Exploring Roman Britain (Online)
Britain was part of the Roman empire for about four hundred years, in the first half of the first millennium AD. The impact of this can still be recognised in the landscape today, but what was life like for people in Britain during that time? Using archaeological evidence, this course will explore the long-term effects of Roman rule on different communities around the country.
For information on how the courses work, and a link to our course demonstration site, please click here.
The areas you will cover in this course are:
• Britain before AD 43: Sources of evidence, Britain in the later Iron Age, Contact with the Continent and Rome
• Expansion of Roman power: Roman conquest and control, Establishing Roman rule, the army, forts and frontiers
• The Romanisation of Britain: What is Romanisation? Changing landscapes of Roman Britain, Britons and the Roman system
• Town-life: Coloniae, civitas capitals and other towns, the architecture of towns
• Life in the countryside: Villages, hamlets, farms and villas; Agricultural practices
• Art and material culture: Mosaics, wall-painting, sculpture; Metalwork and personal possessions
• Roman industry: Roman pottery, engineering and mining
• Roman religion: Pagan gods and goddesses, Death and burial, Christianity in Roman Britain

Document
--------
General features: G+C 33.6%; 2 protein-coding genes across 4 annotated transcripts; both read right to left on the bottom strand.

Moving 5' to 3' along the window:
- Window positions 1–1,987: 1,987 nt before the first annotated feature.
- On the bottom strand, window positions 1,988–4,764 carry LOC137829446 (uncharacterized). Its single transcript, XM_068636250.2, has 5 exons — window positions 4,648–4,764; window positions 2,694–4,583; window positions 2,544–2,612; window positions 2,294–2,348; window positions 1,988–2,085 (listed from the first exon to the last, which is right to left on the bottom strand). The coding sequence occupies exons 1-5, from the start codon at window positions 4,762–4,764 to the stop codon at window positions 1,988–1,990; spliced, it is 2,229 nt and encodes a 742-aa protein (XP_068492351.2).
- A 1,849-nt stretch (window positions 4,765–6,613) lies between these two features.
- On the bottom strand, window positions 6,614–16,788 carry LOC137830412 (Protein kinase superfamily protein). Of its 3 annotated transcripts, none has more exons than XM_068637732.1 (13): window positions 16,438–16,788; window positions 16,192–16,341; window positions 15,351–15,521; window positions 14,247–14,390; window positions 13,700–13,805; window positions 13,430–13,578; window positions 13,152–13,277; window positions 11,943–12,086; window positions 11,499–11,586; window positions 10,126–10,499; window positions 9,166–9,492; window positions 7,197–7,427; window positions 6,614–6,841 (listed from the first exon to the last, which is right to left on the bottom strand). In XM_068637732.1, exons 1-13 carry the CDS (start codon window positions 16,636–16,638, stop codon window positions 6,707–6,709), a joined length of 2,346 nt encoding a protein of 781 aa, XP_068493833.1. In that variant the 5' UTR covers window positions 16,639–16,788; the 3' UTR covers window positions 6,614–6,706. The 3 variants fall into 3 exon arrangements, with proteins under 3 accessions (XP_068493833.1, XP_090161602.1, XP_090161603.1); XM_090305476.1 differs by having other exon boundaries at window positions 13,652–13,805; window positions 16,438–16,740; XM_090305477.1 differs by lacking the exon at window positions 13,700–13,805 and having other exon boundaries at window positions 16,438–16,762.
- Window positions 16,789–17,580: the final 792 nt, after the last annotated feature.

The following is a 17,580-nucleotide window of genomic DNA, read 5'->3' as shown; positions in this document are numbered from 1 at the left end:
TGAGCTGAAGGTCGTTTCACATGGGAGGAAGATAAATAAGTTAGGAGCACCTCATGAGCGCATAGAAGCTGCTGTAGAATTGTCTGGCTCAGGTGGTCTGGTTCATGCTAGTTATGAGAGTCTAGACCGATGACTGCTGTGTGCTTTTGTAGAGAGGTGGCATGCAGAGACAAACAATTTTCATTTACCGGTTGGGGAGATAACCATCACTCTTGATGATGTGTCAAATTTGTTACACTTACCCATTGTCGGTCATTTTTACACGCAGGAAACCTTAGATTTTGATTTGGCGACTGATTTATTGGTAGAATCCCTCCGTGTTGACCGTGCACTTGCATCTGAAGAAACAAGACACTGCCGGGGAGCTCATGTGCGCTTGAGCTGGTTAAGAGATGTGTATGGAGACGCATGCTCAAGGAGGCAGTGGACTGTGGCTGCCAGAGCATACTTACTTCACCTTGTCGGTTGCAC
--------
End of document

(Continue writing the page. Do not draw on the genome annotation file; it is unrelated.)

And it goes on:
• The fourth century and beyond: The collapse of imperial rule; After the Empire
We strongly recommend that you try to find a little time each week to engage in the online conversations (at times that are convenient to you) as the forums are an integral, and very rewarding, part of the course and the online learning experience.
To participate in the course you will need to have regular access to the Internet and you will need to buy the following textbook, available from The British Museum Press:
Hobbs, R. and Jackson, R. Roman Britain: Life at the Edge of Empire. (London, British Museum Press, 2010).
ISBN 978 0 7141 5061 1.
If you have access to a library, you may prefer to borrow this book. If your local library doesn't have it in its holdings, it may be able to acquire it through an inter-library loan.
Optional Additional Reading:
Mattingly, D.J., An Imperial Possession: Britain in the Roman Empire, 54 BC-AD 409. (London, Allen Lane, 2006).
Millett, M., The Romanization of Britain: an essay in archaeological interpretation (Cambridge University Press, Cambridge, 1992).
Millett, M., Roman Britain (London, Batsford, 2005) ISBN 0713489510.
This course is accredited and you are expected to take the course for credit. To be awarded credit you must complete written contributions satisfactorily. Successful students will receive credit, awarded by the Board of Studies of Oxford University Department for Continuing Education. The award will take the form of 10 units of transferable credit at FHEQ level 4 of the Credit Accumulation and Transfer Scheme (CATS). A transcript detailing the credit will be issued to successful students. Assignments are not graded but are marked either pass or fail.